BBD is a digital device because of the clock circuit... digital delays are obvious... it doesn't matter if the clock circuit is inside a chip or not, it is still subject to the regs. Sine wave or square wave makes no difference since the regs talk about a timing signal and not just a clock pulse.

@Doug: a bit-crusher is a clocked A/D circuit that is used to down-sample the input and lower the resolution for a lo-fi effect - 8-bit down to 4-bit for example...  the sampling rate may also be adjustable so that some intentional intermodulation harmonics are generated as the sample rate goes lower than 2x the signal freq.

-Jack


troubledtom

Re: FCC Part 15 requirements for pedals
« Reply #4 on: February 23, 2006, 08:19:16 PM »
thanx jack :icon_wink:
        - tom

Peter Snowberg

Re: FCC Part 15 requirements for pedals
« Reply #5 on: February 24, 2006, 05:06:26 AM »
+1 on the thanks! :)
Eschew paradigm obfuscation

R.G.

Re: FCC Part 15 requirements for pedals
« Reply #6 on: February 24, 2006, 08:24:07 AM »
FCC regs were an old misery in the computer world. We didn't do *anything* that wasn't subject to EMC testing. In one of our dedicated terminal projects, we had pure misery on getting the thing through EMC testing, even with a solid metal shell inside the enclosure.

Part of the problem is the sheer power used in side the enclosure. We were using about 150W of DC power, and it was all being chopped into MHz and GHz clocks and signals, sometimes more than once, as the DC power supply in the box was a MHz switcher as well. That meant that any leak on the edge of the box would emit enough to kick us over the edge.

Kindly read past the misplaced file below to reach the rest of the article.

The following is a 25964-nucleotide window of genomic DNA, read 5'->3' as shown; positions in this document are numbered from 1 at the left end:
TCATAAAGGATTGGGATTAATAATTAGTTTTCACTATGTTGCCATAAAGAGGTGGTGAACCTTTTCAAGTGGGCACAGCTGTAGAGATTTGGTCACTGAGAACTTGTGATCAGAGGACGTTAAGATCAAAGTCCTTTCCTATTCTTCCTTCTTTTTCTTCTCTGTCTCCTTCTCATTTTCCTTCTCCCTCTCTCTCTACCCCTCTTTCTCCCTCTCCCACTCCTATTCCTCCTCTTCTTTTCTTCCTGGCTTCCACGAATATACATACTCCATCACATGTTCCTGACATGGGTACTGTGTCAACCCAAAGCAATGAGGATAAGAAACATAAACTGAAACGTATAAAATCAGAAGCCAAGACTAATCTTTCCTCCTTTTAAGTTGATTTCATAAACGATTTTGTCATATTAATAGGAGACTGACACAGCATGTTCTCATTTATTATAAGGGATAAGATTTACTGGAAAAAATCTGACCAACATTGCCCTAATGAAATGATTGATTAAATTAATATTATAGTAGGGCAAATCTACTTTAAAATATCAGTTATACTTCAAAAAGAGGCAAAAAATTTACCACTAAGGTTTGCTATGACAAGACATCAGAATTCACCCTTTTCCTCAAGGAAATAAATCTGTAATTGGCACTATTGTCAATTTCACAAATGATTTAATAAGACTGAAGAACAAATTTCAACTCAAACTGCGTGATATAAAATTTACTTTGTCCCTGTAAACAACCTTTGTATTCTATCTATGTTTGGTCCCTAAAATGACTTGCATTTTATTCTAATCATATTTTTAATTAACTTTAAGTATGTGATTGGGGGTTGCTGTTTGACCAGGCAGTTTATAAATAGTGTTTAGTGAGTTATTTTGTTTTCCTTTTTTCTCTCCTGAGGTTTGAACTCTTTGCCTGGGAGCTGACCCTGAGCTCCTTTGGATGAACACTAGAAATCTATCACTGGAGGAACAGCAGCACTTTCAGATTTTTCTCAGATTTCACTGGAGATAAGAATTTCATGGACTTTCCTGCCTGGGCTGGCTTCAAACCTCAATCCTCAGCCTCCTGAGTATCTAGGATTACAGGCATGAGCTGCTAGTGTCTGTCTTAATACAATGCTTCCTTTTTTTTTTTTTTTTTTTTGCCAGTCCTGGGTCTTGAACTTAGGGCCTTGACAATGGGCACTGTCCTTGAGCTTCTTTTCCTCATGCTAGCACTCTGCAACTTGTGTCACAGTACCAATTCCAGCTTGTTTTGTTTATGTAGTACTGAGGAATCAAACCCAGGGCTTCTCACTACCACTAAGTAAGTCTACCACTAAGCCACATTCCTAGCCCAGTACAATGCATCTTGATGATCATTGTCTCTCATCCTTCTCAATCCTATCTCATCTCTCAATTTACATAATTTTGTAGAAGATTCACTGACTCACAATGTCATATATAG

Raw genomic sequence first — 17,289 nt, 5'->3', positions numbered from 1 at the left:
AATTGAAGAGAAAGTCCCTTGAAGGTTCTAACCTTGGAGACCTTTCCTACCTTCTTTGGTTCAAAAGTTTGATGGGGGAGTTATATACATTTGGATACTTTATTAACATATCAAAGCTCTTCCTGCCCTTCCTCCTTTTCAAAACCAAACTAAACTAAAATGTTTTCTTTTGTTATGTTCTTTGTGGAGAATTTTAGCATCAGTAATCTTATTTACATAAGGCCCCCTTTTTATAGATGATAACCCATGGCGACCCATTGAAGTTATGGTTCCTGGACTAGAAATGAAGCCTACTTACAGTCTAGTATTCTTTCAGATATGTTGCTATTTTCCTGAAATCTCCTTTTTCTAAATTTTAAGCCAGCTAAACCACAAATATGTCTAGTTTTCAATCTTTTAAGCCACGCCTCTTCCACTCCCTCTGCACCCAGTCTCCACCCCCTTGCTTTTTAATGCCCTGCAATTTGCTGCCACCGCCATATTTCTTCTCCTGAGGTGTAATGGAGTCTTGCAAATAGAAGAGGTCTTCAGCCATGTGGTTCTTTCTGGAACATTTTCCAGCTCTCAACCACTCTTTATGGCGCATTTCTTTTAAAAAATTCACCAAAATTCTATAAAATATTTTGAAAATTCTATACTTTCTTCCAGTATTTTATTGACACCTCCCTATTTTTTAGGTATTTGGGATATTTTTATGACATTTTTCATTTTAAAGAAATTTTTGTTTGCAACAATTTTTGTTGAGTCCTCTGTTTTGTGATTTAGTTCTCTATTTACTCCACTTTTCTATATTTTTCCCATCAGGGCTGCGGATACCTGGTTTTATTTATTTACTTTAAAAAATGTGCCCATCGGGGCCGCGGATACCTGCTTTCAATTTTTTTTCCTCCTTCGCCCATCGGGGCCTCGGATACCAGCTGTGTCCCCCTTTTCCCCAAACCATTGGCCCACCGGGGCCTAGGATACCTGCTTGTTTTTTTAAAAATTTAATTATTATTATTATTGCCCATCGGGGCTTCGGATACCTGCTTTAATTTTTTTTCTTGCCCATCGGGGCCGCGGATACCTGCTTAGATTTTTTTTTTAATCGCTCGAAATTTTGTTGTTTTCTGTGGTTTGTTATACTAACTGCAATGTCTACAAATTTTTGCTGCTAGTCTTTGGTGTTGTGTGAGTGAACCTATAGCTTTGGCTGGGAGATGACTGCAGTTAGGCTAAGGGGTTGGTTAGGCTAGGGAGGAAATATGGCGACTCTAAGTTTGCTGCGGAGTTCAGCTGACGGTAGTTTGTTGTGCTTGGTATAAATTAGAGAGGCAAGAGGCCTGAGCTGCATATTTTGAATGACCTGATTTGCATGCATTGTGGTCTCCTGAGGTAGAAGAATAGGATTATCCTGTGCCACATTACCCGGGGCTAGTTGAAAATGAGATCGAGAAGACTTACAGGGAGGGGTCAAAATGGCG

The other avenue of escape for RF emission is any attached cords. The RF in the box can leak out as common mode signal on the attached cords, turning the cords into antennas for more efficient transmission. The usual cure for that is ferrite common mode chokes. That's why the cords on many monitors have molded-on chokes on the cords - it's to kill common mode radiation. That's one other reason there's an exemption for battery-only stuff. No cords means no antenna, along with battery-only being (usually) low power.

Notice, though, that Behringer was ignoring the law and, as they say, willfully continuing to ship.

For one-at-a-time infractions, they usually only slap your wrists. An FCC wrist slap is a desist order, which, if ignored is followed by a fine on the order of $10K per day.

Trivial, yes?
R.G.

In response to the questions in the forum - PCB Layout for Musical Effects is available from The Book Patch. Search "PCB Layout" and it ought to appear.

amz-fx

Re: FCC Part 15 requirements for pedals
« Reply #7 on: February 24, 2006, 08:37:24 AM »
Trivial, yes?